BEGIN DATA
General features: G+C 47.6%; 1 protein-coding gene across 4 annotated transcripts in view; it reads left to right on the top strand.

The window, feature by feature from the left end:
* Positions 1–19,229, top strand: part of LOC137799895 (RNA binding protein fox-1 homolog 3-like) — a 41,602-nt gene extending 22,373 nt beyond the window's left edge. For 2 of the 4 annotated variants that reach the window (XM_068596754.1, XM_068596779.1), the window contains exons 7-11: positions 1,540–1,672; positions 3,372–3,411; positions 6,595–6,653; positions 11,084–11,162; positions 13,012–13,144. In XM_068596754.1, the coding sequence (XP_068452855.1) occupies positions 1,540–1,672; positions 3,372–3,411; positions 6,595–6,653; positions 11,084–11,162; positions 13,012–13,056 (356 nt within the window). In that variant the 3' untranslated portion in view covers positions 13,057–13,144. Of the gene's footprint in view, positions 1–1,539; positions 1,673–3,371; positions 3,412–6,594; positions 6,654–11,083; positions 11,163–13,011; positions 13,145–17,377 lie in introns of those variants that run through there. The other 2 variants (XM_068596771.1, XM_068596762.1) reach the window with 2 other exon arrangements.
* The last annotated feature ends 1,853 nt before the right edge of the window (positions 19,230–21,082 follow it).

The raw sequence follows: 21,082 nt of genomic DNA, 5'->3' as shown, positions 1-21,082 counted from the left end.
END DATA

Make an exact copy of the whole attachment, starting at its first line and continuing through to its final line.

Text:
General features: G+C 47.6%; 1 protein-coding gene across 4 annotated transcripts in view; it reads left to right on the top strand.

The window, feature by feature from the left end:
* Positions 1–19,229, top strand: part of LOC137799895 (RNA binding protein fox-1 homolog 3-like) — a 41,602-nt gene extending 22,373 nt beyond the window's left edge. For 2 of the 4 annotated variants that reach the window (XM_068596754.1, XM_068596779.1), the window contains exons 7-11: positions 1,540–1,672; positions 3,372–3,411; positions 6,595–6,653; positions 11,084–11,162; positions 13,012–13,144. In XM_068596754.1, the coding sequence (XP_068452855.1) occupies positions 1,540–1,672; positions 3,372–3,411; positions 6,595–6,653; positions 11,084–11,162; positions 13,012–13,056 (356 nt within the window). In that variant the 3' untranslated portion in view covers positions 13,057–13,144. Of the gene's footprint in view, positions 1–1,539; positions 1,673–3,371; positions 3,412–6,594; positions 6,654–11,083; positions 11,163–13,011; positions 13,145–17,377 lie in introns of those variants that run through there. The other 2 variants (XM_068596771.1, XM_068596762.1) reach the window with 2 other exon arrangements.
* The last annotated feature ends 1,853 nt before the right edge of the window (positions 19,230–21,082 follow it).

The raw sequence follows: 21,082 nt of genomic DNA, 5'->3' as shown, positions 1-21,082 counted from the left end.